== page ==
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Hudson, You Will Be Missed

by: David Sanchez ; edited by: Michael Hartman ; updated: 4/17/2012 • Leave a comment

After Konami's acquisition of Hudson Soft, all we as fans can do is hope the legacy of the company stays alive.

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    The Hudson Soft Acquisition

    Hudson Soft 

    If you check out even the occasional bit of video game industry news, chances are you aware of Hudson Soft’s takeover at the hands of Konami. News of the acquisition had been spread for quite some time, but it wasn’t until recently that Konami revealed plans for the company with the bumble bee logo. As of April 1, Konami will officially have 100 percent ownership of Hudson, which means they can do whatever they want with the company. Fortunately for Konami, this now means they will have more manpower and another branch to focus on different projects. Unfortunately for Hudson, April 1 will mark both the closure of Hudson Entertainment, the company's North American division, and an uncertain future for many employees.

    This is a big blow to the company to say the least. Even worse is the voluntary redundancy program being set up by Konami, which requires Hudson Soft employees to voluntarily step down from their positions, receiving severance, additional bonuses, and aid in future job placement. The whole thing is a bit saddening because even with all of the money these employees will attain due to their leave, it is unknown what steps Konami will take in order to help with job placement.

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    The Future of Hudson

    What does the acquisition of Hudson by Konami mean? I’ve never been a fan of social gaming. Online games such as Farmville, Mafia Wars, and other such titles just don’t appeal to me. I don’t see the quality in these titles, and I definitely don’t see the appeal. That’s why I found it completely disheartening when I found out that Hudson would be run by Konami as a social game division. Reports have indicated that Konami will be moving forward with Hudson as a social network services branch, and for me, this isn’t really something to look forward to. However, I have to admit there is potential in turning Hudson into a social game developer. After all, with titles such as Bomberman, Mario Party, Sudoku, and Deca Sports (oh, the horror), it’s obvious the folks over at Hudson know a thing or two about multiplayer and casual gaming.

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    Potential in Social Games

    Bomberman is definitely a franchise that could work if used on a social networking scale. 

    Bomberman is one of my favorite party game franchises. Many people will argue that the series is one of the first to really bring party gaming to light. While it’s obvious Konami won’t let the Bomberman name die due to its large following, by turning Hudson into a social game branch, the opportunity to bring Bomberman to social networking sites creates new possibilities. Not only can the company create quick and easy games for users to get into, but they can also get younger gamers who may not know much about Bomberman and into the quirky little series.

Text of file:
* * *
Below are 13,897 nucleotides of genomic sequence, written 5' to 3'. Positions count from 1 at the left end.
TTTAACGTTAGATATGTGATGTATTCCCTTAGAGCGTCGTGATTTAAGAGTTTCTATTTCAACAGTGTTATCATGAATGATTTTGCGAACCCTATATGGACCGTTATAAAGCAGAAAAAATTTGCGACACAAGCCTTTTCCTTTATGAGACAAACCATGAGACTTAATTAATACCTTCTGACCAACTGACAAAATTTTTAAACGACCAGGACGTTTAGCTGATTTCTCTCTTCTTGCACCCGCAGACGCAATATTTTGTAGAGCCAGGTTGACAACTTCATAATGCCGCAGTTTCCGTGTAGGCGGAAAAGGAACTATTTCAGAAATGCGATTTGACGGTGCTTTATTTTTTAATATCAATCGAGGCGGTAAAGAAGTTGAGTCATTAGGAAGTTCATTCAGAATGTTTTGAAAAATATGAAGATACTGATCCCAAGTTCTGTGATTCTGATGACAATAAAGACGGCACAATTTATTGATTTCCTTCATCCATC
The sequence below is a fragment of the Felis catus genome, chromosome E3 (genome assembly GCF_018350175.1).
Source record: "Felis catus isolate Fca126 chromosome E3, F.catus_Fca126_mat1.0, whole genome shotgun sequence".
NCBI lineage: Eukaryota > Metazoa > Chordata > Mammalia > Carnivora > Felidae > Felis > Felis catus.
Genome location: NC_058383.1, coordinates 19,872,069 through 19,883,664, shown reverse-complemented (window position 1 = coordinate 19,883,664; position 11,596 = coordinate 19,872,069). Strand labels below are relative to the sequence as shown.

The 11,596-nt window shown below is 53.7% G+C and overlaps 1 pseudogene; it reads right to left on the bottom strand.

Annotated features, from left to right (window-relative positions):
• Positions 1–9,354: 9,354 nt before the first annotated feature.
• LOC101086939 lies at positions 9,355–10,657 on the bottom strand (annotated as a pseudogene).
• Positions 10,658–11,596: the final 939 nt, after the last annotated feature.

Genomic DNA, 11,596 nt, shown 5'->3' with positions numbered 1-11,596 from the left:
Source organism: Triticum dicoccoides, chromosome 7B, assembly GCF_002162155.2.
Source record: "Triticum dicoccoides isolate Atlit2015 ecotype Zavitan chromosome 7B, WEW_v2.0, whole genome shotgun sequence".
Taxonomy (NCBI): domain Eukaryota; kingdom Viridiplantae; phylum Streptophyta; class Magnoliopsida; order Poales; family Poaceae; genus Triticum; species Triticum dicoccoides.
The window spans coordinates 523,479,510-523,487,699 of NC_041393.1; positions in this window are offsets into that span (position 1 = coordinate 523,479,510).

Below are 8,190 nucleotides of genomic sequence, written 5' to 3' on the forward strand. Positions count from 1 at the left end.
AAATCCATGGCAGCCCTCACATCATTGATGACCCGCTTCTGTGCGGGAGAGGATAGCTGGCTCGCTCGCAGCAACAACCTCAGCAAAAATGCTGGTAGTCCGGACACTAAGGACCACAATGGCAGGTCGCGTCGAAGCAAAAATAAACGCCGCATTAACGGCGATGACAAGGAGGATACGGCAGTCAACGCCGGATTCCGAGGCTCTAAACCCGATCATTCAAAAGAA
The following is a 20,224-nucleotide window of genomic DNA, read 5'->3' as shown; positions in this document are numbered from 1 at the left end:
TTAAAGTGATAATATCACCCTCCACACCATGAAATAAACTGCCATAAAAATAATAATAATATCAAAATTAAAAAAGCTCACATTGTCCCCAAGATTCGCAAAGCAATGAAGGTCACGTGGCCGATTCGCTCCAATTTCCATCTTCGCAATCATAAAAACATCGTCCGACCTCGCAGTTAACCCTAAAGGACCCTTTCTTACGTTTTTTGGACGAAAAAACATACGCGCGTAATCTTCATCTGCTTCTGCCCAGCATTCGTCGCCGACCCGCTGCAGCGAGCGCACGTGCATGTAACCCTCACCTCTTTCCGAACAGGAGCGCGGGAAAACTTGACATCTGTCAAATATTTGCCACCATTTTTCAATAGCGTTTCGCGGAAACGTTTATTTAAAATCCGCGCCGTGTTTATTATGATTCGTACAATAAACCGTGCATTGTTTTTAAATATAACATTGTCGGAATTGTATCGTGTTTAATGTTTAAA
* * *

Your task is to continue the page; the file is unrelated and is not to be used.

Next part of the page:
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    Does This Mean the End of Deca Sports?

    No. More. Deca Sports. 

    As much as I would love to see one good thing come of this acquisition, I highly doubt we’ve seen the last of the Deca Sports series. After all, Hudson representatives have stated that the series continues to garner a fan base of consumers. And while the sheer idea of people actually enjoying the mediocre sports titles leaves me baffled, there’s no denying Deca Sports will most likely be here to stay, surviving through the Wii, 3DS, and Kinect. Hopefully, however, Konami focuses more on the franchises that matter. In other words, anything other than Deca Sports.

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    Hope for Revivals

    With a Bonk revival slated for launch this year, could we see a full comeback for the big-headed hero? 

    Over the past several years, Hudson hasn’t really focused on stellar franchises. Though Konami may use the company as a branch for creating social games on sites such as Facebook, by having access to all its existing licenses, we could see some big revivals in the future. Honeycomb Beat and Dungeon Explorer could use the sequel treatment. And classic franchises from days gone by such as Bloody Roar, Bonk, and Star Soldier would make for interesting series to bring back in the modern era of gaming. Maybe, just maybe, Konami will look back at the TurboGrafx-16 library and publish some interesting sequels to classic titles.

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    What Will Happen to Hudson?

    Obviously, it’s impossible to predict the future of a company such as Hudson after it’s been acquired by Konami. The best thing to do in a situation like this is hope that the legacy of the classic publisher and developer will remain intact once Konami takes total control. We can’t blindly believe that everything is going to be OK, but we can certainly hope that Konami keeps Hudson around, uses the newly obtained assets wisely, and keeps the memory of the bumble bee alive.